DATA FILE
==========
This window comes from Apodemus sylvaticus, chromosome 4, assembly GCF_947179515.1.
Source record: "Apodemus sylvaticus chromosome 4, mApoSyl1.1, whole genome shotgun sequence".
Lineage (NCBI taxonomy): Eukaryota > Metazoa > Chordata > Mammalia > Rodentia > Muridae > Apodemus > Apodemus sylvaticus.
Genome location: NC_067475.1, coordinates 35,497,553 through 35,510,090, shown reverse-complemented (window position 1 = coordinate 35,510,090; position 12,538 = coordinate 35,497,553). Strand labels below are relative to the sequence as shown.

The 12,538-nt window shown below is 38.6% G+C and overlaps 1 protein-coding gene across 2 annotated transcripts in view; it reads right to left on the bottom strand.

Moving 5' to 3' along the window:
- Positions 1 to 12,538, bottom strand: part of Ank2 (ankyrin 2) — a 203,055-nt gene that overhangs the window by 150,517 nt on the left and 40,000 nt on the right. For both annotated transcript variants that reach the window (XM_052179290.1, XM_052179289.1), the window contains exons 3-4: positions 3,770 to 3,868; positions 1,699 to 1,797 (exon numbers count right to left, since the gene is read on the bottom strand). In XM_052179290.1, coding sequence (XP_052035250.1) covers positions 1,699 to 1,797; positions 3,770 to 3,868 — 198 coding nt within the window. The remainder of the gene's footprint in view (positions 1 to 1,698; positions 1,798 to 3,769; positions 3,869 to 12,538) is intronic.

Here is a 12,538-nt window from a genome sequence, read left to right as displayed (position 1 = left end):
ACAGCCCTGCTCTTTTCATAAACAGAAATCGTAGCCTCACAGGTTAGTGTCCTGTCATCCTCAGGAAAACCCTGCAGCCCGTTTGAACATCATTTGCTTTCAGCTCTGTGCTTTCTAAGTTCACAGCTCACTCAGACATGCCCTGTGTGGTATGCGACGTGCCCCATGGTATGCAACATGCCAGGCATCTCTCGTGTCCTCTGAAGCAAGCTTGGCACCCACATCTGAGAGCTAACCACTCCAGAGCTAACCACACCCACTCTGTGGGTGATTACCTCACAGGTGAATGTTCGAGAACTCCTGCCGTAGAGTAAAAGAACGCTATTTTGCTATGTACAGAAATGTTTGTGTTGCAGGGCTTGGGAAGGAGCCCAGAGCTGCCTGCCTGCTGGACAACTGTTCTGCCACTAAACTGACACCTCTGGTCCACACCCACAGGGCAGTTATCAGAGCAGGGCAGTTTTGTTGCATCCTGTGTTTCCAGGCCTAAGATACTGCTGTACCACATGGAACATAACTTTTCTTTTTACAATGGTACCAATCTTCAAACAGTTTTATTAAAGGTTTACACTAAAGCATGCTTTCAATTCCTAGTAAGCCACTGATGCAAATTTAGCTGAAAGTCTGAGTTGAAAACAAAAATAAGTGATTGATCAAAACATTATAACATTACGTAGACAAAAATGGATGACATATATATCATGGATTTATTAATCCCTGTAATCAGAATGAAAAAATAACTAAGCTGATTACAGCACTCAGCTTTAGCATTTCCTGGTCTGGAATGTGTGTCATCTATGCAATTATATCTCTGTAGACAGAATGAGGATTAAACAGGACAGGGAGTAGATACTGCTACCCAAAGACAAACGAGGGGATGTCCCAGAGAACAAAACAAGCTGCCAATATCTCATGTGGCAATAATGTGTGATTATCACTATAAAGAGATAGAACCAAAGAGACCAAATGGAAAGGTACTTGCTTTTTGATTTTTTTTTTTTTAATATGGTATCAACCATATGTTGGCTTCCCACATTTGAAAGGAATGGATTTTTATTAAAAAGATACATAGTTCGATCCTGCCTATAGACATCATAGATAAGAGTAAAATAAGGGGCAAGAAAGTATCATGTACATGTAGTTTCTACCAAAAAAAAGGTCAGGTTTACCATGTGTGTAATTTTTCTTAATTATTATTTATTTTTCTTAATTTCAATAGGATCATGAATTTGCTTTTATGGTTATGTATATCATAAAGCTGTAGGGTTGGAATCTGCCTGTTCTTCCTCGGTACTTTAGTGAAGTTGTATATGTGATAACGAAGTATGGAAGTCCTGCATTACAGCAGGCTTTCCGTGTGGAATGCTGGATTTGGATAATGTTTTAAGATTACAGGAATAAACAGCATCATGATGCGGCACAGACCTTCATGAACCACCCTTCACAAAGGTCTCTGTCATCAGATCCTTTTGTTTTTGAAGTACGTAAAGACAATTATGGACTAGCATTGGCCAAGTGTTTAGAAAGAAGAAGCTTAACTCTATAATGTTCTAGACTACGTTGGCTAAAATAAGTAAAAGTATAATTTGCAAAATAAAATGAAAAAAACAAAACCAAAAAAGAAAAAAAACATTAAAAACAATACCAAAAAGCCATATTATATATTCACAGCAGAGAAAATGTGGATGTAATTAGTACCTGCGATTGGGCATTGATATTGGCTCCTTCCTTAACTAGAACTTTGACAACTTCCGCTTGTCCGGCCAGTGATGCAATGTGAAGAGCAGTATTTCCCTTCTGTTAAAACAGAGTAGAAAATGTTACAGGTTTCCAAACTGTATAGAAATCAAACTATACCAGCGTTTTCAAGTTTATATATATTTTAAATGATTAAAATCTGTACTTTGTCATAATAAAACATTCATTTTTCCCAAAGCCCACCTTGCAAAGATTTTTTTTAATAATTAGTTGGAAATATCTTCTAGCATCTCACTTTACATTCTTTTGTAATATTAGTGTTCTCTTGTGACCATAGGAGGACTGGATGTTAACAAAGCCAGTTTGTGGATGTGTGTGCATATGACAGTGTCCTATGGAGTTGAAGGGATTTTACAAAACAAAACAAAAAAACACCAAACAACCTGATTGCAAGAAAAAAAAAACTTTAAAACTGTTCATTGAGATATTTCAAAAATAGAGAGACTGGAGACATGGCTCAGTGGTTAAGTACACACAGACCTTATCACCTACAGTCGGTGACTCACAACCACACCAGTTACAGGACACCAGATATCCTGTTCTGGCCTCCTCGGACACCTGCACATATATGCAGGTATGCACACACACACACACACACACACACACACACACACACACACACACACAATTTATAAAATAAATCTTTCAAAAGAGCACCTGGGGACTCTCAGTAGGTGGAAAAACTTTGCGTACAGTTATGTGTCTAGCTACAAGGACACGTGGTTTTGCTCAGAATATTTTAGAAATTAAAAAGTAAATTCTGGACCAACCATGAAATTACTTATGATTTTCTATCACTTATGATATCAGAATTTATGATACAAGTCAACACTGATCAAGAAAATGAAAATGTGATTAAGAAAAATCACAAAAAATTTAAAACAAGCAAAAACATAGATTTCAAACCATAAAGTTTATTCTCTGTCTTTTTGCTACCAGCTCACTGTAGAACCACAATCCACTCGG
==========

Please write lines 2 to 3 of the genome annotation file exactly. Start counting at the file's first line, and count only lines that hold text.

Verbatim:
Source record: "Apodemus sylvaticus chromosome 4, mApoSyl1.1, whole genome shotgun sequence".
Lineage (NCBI taxonomy): Eukaryota > Metazoa > Chordata > Mammalia > Rodentia > Muridae > Apodemus > Apodemus sylvaticus.